The launch of the Anglican Mission in England with its panel of bishops is a “game changer” in the UK, argue Canons Vinay Samuel and Chris Sugden. It demonstrates an unwillingness to participate in Church of England politics as defined by that churches establishment and responding to issues in a piecemeal, fragmentary manner. They write: “
AMIE is a standing together that demonstrates a different way of doing things. It has a different view of mission through planting churches and organizing for growth rather than seeking power and influence in the present system. It has a different view of being Anglican which embraces a global Anglican identity based on the Bible rather than a technical institutional identity. It has a different view of episcopacy that is not prelatical or monarchical but missional, accountable and focused on service.”

Canterbury’s “theology of moral decision-making” explored
The Rev Charles Raven reviews a recently released book on the current Archbishop of Canterbury’s theology of moral decision-making. The review provides more interesting insight into Dr Williams’ mind. The Rev Raven concludes,
“…One of the keys to making sense of recent history of the Anglican Communion is to recognise the deep determination of Western liberals to overcome the set-back they received at the 1998 Lambeth Conference and it is a serious weakness that this booklet does not take account of the ways, practically and theologically, that Rowan Williams’ has served that agenda - not least by justifying the avoidance of decisions.”

From around the Communion and the world
South East Asia – The Province of South East Asia has elected its 4th Primate to succeed Archbishop John Chew when he steps down next year. Archbishop Elect Bolly Lapok, from the diocese of Kuching, will be installed on 12 February 2012, in Kuching, Sarawak

SomaliaCompass Direct News reports that another “kidnapped Christian convert from Islam was found decapitated on Sept. 2… in Bakool region, in southwestern Somalia.”

KenyaAllAfrica reports that the Anglican Church of Kenya is actively distributing aid in Kenyan communities hard hit by the drought and famine in the Horn of Africa.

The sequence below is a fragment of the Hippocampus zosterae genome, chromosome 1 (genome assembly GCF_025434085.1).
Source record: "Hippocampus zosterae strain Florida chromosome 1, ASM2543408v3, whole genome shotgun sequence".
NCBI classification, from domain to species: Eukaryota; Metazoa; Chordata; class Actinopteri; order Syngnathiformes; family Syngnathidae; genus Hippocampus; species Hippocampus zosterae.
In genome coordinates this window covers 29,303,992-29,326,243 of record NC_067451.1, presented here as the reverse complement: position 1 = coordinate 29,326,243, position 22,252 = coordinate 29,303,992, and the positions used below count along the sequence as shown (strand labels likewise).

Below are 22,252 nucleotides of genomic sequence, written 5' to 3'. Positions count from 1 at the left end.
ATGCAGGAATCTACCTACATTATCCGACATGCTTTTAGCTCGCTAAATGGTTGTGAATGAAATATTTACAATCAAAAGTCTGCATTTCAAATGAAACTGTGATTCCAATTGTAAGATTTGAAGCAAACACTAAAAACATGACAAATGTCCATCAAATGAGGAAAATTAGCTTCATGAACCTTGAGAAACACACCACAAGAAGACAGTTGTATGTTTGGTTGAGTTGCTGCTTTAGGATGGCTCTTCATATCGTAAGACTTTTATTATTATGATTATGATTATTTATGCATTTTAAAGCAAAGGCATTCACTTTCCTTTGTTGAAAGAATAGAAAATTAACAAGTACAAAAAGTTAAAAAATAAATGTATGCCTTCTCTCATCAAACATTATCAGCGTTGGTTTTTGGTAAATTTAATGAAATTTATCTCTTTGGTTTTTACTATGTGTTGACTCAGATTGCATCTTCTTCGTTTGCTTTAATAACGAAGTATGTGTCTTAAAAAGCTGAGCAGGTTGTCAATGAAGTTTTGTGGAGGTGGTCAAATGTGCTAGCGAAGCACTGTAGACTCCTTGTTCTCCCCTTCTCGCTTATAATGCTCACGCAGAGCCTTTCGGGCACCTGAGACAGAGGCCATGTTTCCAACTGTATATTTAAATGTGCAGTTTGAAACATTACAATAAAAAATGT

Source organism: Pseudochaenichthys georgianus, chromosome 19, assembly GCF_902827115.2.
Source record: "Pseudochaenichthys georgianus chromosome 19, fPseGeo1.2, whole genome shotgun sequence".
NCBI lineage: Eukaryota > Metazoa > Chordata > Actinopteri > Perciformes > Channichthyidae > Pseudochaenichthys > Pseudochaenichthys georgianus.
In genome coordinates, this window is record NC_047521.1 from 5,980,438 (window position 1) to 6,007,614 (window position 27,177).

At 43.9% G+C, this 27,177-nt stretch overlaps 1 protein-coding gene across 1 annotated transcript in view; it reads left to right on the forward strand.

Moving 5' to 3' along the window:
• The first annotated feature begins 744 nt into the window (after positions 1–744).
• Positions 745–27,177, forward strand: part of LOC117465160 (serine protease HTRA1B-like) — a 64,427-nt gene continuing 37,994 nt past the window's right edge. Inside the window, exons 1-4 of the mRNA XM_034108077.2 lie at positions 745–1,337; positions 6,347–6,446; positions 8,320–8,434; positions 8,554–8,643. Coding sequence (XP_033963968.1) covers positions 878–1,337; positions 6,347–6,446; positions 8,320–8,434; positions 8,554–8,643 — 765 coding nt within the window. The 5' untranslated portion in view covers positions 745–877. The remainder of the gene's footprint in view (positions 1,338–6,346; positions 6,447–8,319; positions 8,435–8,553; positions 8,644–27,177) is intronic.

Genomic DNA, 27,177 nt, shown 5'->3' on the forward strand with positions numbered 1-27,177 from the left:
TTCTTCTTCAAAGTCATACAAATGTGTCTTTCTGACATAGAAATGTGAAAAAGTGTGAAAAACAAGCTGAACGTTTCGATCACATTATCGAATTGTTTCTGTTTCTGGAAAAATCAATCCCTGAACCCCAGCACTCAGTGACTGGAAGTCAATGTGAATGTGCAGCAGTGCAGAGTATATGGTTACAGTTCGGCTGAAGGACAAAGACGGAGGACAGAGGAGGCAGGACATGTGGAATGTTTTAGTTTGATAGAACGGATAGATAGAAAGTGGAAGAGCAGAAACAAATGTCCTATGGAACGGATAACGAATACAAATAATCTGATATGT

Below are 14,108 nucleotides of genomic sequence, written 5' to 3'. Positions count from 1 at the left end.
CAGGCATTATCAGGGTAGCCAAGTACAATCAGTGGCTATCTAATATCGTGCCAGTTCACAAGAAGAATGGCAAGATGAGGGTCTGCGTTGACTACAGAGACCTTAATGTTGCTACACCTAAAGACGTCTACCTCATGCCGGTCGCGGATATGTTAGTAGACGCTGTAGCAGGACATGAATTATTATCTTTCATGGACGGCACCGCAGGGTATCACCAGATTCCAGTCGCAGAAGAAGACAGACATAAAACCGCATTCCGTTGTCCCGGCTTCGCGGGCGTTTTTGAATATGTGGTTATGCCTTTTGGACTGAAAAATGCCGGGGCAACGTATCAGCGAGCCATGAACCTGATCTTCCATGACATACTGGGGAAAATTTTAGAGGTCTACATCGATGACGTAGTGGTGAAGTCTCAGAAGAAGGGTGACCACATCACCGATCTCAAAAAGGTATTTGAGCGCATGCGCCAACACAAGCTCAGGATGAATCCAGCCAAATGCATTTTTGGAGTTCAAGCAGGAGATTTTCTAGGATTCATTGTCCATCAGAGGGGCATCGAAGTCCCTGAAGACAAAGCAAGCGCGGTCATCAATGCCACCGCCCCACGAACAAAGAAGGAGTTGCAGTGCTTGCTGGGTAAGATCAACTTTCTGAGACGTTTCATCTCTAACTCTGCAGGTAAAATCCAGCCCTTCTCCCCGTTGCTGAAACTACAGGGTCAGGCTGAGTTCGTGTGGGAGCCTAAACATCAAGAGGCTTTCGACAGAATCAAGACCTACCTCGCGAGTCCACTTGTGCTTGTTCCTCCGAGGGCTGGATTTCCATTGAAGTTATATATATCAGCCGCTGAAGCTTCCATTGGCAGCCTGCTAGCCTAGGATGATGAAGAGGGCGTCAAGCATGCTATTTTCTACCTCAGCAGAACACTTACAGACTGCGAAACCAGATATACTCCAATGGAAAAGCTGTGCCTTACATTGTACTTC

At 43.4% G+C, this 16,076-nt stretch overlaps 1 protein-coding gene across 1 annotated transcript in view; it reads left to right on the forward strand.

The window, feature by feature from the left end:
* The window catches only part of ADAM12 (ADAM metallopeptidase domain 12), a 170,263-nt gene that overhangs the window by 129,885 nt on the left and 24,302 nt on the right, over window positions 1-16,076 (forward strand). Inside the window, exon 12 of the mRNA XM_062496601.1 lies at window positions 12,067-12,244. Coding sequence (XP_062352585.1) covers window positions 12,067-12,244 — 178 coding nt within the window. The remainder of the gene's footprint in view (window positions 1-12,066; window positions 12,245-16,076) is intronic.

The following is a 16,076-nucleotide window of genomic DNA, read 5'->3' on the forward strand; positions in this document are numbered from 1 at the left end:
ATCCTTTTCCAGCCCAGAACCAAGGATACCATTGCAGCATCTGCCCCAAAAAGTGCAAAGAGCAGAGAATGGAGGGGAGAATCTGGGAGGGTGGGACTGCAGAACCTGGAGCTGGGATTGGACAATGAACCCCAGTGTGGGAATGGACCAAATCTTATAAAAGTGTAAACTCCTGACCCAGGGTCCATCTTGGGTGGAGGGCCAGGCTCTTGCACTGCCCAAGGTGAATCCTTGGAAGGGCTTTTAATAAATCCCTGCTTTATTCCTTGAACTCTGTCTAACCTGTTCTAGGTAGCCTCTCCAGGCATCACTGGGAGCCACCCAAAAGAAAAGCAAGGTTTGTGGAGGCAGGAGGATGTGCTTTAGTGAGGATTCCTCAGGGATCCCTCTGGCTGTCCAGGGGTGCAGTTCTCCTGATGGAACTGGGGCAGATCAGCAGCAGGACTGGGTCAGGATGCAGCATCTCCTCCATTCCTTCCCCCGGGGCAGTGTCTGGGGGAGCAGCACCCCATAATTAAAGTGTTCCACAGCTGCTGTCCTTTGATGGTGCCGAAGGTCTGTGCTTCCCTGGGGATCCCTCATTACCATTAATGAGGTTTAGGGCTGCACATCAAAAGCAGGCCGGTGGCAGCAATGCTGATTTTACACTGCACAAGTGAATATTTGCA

Nigeria – Christians continue to be killed by armed Muslim extremists in villages in central Nigeria – more than 100 in the past month. And now International Christian Concern reports that “Christians in Nigeria are concerned about reports of a possible alliance between Boko Haram, a local radical Islamic group and Al-Qaeda. The Nigerian government discovered that the August 26 attack on the United Nations office in the country was a collaborative effort of the two groups. The car bomb attack killed 23 and wounded 80 people. Boko Haram has been responsible for the killing of Christians, moderate Muslims and security officers in Nigeria… Members of Boko Haram fight to introduce Sharia law all over Nigeria.”

On September 22, Islamists killed eight more Christians.
“Suspected militants from the Boko Haram Islamic sect… went to shops owned by Christians… ordering them to recite verses from the Quran … If the Christian traders were unable to recite the verses, the gunmen shot and killed them...”

EgyptAn Anglican Journal article states that human rights organizations are concerned that religious freedom is coming under pressure in Egypt in the lead up to anticipated November elections. It reports, “Christians account for around 10 percent of the Egyptian population and have long suffered discrimination, as well as violent attacks.” But “since the fall of the Mubarak regime in February… there have been a number of attacks by extremist Muslims on churches, Coptic villages and members of both the Coptic churches (who account for 95 percent of Egyptian Christians) and other Christian denominations.” Converts to Christianity are particularly vulnerable to persecution and receive little government protection.

Sudan – Following the independence of South Sudan, Christians remaining in Sudan, are increasingly targeted by Islamists who are seeking a purely Islamic state. Compass Direct News reports that “Muslim extremists from Pakistan, Afghanistan and Bangladesh arrive in Sudan every two weeks to undergo training in secret camps in Khartoum before they are sent to various parts of Sudan to preach Islam and demolish church buildings… On July 18, a group of Muslim extremists attacked the home of Anglican Church of Sudan Bishop Andudu Adam Elnail in an attempt to kill him and two other pastors… who all happened to be out of the house at the time... No one was hurt, but the assailants left a threatening letter warning them of similar attacks.”

China – The Anglican Journal notes the increasing role China is playing in the economy and development of Africa – including church construction projects.

Zimbabwe – The Washington Post reports that the renegade excommunicated bishop of Harare has been taking over Anglican hospitals, orphanages, schools and churches in the country with the protection and help of police and the country’s dictator, Robert Mugabe. It notes that “Bishop Nolbert Kunonga was excommunicated four years ago after he was accused of inciting violence in sermons supporting longtime President Robert Mugabe’s party… [however] Kunonga insists he split from the Anglican church because of its position on gay marriage.”